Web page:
Center for Coastal Physical Oceanography

Fall 2013 Seminar Series


David Eggleston
North Carolina State University

Monday, September 9, 2013
3:30 PM
Room 1202, Engineering and Computational Sciences Building


Metapopulation and source/sink concepts were used to assess the performance of oyster restoration via a network of no-take reserves in Pamlico Sound (PS), NC, the second largest estuary in the US. We parameterized a spatially-explicit, stage-based matrix metapopulation model with empirical measures of oyster demographic rates (fecundity, settlement, growth, survival) within reserves and larval connectivity (hydrodynamic and particle-tracking larval dispersal simulations) among reserves to determine: (1) the relative contribution of each reserve to the network (λc), and (2) the potential for reserves to persist or increase as a network connected by dispersal (i.e., λ ≥ 1). Mean oyster density increased by 432% during the 3-year field study, and oyster growth and survival rates were relatively high compared to other systems; however, the overall metapopulation (network) was not self-sustaining (λ = 0.52). The metapopulation model then identified (3) rapid increases in λ with increasing oyster restoration, and (4) that building many small reserves woiuld increase λ more rapidly than building several large reserves. Lastly, a GIS framework prioritized oyster restoration sites located in the northeast and southwest portions of Pamlico Sound in accord with the major wind and larvel dispersion axes for Pamlico Sound. The metapopulation and GIS framework applied in this study: (1) identifies reserves that had different demographic "strengths", thereby justifying different management goals for these reserves, and (2) is guiding an overall oyster restoration strategy in space.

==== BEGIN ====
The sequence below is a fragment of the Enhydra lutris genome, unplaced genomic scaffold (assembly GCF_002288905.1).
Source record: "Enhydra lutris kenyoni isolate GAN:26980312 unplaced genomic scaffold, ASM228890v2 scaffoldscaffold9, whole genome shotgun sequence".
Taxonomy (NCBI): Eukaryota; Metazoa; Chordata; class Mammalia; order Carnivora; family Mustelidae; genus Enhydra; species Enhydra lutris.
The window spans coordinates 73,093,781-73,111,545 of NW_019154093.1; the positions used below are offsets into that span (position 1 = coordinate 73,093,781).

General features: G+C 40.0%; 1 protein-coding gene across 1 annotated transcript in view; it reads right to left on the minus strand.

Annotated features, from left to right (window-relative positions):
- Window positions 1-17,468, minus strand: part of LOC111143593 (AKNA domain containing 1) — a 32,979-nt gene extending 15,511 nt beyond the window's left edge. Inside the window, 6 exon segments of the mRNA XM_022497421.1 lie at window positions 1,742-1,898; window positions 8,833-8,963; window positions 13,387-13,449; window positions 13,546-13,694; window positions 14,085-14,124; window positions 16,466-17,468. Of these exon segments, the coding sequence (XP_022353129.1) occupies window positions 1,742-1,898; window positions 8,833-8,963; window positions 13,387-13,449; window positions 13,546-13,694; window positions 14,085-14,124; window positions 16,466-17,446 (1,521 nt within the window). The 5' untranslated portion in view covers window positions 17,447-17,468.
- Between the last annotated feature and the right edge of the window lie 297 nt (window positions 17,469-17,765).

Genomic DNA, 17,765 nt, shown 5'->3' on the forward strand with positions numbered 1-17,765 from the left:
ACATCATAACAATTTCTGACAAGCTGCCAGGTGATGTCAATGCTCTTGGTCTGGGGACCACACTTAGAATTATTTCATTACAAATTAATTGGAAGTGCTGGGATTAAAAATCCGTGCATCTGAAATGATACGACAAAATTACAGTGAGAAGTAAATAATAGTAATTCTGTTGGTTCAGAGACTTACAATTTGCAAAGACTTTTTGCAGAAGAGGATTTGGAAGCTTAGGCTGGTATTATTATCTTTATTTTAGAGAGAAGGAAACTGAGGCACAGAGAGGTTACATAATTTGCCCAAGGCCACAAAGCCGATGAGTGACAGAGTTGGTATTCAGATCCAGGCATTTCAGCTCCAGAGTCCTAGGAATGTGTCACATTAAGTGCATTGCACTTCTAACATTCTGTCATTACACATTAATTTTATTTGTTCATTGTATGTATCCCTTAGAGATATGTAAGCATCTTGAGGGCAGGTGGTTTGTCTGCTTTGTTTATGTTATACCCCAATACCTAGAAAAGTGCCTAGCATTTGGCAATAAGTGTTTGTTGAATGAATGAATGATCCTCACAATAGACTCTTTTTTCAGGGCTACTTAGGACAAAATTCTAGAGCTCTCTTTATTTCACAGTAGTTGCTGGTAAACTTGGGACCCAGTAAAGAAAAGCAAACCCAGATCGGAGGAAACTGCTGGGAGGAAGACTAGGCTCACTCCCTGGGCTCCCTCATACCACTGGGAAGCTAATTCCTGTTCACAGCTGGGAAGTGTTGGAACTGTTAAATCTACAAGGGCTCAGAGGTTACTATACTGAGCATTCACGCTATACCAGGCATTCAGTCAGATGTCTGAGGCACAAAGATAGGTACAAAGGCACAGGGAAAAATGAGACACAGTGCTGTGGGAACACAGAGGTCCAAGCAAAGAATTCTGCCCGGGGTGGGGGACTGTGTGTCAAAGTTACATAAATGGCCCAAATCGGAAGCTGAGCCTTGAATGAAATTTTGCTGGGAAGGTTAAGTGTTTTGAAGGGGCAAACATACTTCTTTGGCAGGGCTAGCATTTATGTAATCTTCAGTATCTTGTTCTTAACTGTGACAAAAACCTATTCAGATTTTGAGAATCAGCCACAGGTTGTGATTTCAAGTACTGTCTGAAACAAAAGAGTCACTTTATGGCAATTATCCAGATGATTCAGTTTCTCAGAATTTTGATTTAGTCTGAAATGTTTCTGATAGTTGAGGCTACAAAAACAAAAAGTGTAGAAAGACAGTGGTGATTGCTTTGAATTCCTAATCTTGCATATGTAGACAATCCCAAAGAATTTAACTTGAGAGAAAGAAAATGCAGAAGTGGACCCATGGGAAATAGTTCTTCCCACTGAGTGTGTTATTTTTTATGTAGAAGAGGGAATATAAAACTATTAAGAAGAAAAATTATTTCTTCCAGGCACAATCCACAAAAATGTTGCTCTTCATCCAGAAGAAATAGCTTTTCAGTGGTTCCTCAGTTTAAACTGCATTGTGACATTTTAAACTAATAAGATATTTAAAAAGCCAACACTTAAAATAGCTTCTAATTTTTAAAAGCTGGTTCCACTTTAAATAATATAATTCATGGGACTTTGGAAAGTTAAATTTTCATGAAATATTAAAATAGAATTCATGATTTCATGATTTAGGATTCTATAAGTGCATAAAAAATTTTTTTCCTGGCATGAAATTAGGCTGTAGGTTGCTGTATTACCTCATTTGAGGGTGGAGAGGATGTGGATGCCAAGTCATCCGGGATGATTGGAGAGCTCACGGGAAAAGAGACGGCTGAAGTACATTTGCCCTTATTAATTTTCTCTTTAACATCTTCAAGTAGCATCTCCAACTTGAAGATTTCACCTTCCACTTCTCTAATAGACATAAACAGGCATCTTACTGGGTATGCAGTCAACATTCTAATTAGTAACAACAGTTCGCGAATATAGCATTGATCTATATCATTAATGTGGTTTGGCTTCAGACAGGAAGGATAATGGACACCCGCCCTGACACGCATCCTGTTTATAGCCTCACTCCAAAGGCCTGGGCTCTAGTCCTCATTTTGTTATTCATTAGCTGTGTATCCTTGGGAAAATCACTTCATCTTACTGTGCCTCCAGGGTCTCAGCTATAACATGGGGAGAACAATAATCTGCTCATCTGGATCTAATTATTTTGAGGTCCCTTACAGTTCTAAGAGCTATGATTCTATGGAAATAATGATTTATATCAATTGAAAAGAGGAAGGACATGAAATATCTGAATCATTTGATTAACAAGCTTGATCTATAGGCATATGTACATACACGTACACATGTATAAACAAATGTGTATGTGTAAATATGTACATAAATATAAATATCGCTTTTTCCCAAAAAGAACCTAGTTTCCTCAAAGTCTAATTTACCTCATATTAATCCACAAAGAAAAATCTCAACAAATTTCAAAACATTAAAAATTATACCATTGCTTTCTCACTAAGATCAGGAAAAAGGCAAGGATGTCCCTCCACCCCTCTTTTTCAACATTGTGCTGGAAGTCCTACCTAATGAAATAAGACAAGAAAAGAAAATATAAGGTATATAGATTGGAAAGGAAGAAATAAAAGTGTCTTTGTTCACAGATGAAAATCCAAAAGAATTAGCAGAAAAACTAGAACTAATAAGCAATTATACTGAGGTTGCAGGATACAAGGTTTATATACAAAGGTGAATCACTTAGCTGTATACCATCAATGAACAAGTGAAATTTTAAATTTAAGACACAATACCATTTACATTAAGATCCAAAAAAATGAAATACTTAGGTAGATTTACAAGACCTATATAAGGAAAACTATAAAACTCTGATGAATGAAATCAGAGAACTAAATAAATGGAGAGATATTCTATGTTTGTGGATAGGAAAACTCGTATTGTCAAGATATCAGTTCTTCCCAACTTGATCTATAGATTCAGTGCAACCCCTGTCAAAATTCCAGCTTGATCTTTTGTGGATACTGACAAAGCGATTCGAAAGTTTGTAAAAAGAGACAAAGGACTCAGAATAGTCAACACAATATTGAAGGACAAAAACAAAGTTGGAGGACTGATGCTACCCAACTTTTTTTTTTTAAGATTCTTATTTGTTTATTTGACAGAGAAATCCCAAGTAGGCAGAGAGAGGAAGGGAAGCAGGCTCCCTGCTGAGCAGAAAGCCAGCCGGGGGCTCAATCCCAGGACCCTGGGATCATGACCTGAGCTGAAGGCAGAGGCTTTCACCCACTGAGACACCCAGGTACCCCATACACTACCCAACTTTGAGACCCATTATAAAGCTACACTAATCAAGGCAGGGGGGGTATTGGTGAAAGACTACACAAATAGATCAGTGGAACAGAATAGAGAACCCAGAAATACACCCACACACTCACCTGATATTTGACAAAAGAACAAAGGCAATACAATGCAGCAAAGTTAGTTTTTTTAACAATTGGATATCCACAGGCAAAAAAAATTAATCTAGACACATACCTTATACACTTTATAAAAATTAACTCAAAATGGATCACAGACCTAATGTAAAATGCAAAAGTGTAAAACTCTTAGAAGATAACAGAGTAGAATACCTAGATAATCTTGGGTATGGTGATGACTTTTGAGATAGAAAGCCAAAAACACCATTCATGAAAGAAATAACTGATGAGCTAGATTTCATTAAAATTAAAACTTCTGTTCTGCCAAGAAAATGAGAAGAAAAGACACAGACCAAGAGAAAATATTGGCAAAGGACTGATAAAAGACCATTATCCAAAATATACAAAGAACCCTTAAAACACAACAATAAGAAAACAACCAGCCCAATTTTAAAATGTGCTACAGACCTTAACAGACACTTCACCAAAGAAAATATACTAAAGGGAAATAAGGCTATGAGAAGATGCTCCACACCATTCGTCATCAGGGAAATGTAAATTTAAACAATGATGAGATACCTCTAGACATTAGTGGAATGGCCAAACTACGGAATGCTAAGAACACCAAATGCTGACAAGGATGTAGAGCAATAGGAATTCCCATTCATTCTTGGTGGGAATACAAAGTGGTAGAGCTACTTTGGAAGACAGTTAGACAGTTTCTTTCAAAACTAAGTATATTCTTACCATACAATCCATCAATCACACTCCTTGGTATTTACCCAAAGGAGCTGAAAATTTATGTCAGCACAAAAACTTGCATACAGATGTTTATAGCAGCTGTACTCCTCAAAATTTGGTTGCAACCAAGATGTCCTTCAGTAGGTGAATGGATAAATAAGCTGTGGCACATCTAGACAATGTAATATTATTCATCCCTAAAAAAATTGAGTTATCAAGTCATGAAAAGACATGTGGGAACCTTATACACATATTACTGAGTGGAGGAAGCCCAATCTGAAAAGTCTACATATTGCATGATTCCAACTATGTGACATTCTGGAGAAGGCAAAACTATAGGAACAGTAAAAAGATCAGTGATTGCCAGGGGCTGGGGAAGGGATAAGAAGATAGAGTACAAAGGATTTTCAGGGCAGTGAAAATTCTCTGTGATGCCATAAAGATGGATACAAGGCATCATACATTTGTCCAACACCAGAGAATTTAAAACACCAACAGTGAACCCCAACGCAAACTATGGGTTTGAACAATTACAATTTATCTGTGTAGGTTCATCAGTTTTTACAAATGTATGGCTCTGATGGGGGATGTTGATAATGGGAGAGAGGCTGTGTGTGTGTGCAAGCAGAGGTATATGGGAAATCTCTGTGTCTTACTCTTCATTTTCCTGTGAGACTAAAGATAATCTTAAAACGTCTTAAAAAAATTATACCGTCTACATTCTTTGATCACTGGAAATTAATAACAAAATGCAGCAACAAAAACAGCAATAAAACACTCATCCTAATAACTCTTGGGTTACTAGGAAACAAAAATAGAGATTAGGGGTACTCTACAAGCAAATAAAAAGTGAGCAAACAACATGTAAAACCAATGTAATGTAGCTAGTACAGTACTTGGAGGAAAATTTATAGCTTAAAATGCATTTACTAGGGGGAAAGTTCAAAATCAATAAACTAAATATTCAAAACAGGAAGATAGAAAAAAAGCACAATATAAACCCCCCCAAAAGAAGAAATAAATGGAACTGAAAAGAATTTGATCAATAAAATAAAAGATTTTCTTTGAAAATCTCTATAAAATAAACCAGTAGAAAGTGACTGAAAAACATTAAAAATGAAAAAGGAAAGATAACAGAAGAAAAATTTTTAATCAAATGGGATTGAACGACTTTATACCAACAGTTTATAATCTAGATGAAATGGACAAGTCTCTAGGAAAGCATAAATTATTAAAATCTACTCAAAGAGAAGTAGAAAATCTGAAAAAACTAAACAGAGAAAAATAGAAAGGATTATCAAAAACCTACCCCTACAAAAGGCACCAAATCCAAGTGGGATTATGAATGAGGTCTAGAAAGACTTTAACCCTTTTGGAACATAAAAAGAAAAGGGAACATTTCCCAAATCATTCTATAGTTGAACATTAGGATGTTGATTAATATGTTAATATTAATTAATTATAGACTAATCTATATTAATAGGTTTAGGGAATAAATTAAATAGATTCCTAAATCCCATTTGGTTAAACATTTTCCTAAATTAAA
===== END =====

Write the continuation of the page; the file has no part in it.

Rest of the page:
Dr. David Eggleston earned a B.S. in Biology from Old Dominion University, and a M.A. in Marine Ecology and a Ph.D. in Fisheries Ecology from The College of William and Mary. Dr. Eggleston is a Professor of Marine Ecology and Conservation in the Department of Marine, Earth, and Atmospheric Sciences at North Carolina State University, as well as the Director of the Center for Marine Science and Technology at North Carolina State University. His research interests include marine conservation biology, experimental marine benthic ecology, detecting ecological impacts, fisheries and behavioral ecology, population dynamics and modeling, estuarine and coastal habitat restoration, and marine science education.

Reception before seminar at 3:00 PM

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